You will be mailed one of two dossiers. Playing with questions of polarization and memory, one dossier represents the working files of an anti-porn feminist; the other of an artist/organizer involved in anti-censorship work. Some of the records are real, others we imagined based on scraps, remnants, and gossip.

Get a mailing

Register to receive a mailing using this form. The first 100 registrants will be mailed a dossier in July 2022, and subsequent registrants will receive a digital edition by email.

Content warning: The mailings include archival records related to porn, kink, and gender violence and you are agreeing to receive this material in the mail.

Hazel and Cait’s collaborations explore their shared attachments to queer histories through research, writing, and archival interventions. Their work has been presented by No More Potlucks (CA), Little Joe: Queers and Cinema Magazine (UK), PHILE (DE), INCITE Journal of Experimental Media (US), Eastern Edge (CA), EMILIA-AMALIA (CA), and Deep Down Body Thirst, curated by the collective Radclyffe Hall for the Glasgow International, SCT (2018). Their film Slumberparty, 2018 has been screened at various festivals including London International Film Festival (2018), Artists’ Moving Image Festival, Tramway & LUX Scotland, SCT (2019) and the Porn Film Festival Berlin, DE (2019.) They are currently working on They, Olympia a video about the 1990 Vancouver Gay Games.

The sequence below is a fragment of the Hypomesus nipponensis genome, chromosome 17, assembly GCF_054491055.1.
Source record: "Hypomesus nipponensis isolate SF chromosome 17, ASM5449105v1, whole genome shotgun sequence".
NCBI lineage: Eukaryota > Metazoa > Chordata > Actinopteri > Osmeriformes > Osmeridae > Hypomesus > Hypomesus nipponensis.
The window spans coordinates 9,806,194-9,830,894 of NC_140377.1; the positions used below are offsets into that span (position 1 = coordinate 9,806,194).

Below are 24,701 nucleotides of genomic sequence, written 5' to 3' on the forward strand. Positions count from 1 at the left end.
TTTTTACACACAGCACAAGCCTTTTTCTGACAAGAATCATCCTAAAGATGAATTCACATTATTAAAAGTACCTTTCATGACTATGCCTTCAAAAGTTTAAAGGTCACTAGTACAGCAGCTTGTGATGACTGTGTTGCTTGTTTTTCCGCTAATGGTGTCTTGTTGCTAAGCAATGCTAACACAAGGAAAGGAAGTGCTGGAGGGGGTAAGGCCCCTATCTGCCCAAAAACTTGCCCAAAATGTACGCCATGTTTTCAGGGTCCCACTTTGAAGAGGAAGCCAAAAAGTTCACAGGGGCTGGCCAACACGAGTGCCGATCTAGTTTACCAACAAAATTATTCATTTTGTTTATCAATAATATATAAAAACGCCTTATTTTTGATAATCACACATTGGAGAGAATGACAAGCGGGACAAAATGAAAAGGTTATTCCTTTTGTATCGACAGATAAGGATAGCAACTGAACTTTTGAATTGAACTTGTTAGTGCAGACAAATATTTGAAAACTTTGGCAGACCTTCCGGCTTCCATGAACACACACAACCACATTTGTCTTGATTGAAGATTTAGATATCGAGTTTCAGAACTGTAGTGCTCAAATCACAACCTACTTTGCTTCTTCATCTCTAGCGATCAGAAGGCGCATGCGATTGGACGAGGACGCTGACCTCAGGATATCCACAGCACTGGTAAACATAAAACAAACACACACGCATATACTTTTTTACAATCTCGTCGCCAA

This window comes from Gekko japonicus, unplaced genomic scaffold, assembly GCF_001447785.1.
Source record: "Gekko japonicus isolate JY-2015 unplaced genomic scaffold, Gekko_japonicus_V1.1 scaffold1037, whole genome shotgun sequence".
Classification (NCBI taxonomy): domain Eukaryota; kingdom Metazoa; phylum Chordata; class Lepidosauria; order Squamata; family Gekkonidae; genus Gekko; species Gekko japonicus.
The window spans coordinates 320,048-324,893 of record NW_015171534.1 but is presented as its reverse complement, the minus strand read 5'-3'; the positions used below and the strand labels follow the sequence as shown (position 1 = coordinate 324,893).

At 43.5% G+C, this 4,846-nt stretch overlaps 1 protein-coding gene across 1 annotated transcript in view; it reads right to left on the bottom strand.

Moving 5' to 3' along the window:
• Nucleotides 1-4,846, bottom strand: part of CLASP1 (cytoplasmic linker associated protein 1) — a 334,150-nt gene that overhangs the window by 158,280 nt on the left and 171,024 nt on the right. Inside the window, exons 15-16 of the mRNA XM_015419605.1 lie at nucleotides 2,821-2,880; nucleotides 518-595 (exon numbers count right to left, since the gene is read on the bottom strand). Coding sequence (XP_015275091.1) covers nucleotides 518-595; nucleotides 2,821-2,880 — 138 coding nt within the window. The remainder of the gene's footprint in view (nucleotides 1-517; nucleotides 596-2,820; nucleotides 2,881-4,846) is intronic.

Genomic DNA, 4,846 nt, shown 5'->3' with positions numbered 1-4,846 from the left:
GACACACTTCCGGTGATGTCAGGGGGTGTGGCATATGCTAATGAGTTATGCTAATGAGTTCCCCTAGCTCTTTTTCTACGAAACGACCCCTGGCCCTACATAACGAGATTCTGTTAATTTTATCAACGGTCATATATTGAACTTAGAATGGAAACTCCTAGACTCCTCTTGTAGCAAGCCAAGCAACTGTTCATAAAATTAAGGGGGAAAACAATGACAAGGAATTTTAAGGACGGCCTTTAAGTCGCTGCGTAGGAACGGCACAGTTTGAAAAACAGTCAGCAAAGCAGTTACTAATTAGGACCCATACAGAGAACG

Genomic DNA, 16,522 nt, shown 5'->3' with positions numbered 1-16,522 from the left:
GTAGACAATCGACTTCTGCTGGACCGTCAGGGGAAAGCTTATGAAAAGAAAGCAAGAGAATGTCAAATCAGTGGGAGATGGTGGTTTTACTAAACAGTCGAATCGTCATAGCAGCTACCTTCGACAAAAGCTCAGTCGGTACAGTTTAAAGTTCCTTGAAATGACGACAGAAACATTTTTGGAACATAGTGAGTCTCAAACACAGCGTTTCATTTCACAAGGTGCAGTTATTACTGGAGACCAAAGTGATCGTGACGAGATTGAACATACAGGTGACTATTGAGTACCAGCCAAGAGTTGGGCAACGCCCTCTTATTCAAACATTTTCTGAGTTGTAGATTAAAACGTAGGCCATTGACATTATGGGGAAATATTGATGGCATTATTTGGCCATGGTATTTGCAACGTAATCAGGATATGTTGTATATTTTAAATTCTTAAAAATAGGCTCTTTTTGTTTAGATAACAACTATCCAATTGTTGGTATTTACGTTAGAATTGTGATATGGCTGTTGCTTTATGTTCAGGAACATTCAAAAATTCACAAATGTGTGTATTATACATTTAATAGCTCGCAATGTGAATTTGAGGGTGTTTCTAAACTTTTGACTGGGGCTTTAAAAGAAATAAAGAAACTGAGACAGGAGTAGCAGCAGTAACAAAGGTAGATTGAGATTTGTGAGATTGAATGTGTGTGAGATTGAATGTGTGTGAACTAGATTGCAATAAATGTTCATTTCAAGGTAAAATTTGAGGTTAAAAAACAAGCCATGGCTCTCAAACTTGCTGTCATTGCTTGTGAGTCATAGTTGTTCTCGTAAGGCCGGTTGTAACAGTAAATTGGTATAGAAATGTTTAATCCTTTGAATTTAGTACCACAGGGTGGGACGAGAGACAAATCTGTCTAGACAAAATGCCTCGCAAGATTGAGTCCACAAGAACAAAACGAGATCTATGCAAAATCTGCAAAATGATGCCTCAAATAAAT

*quote from Himani Bannerji’s address at The Heat is On! Women on ART on SEX conference held at Women in Focus, Vancouver, 1985.

Image: Brochure from Visual Evidence screening and workshop series (1987) and photograph of Elaine Miller, Vanessa Kwan, and Prune (2022).


Black text logos for VIVO Media Arts Centre and Archive / Counter Archive

Venue Accessibility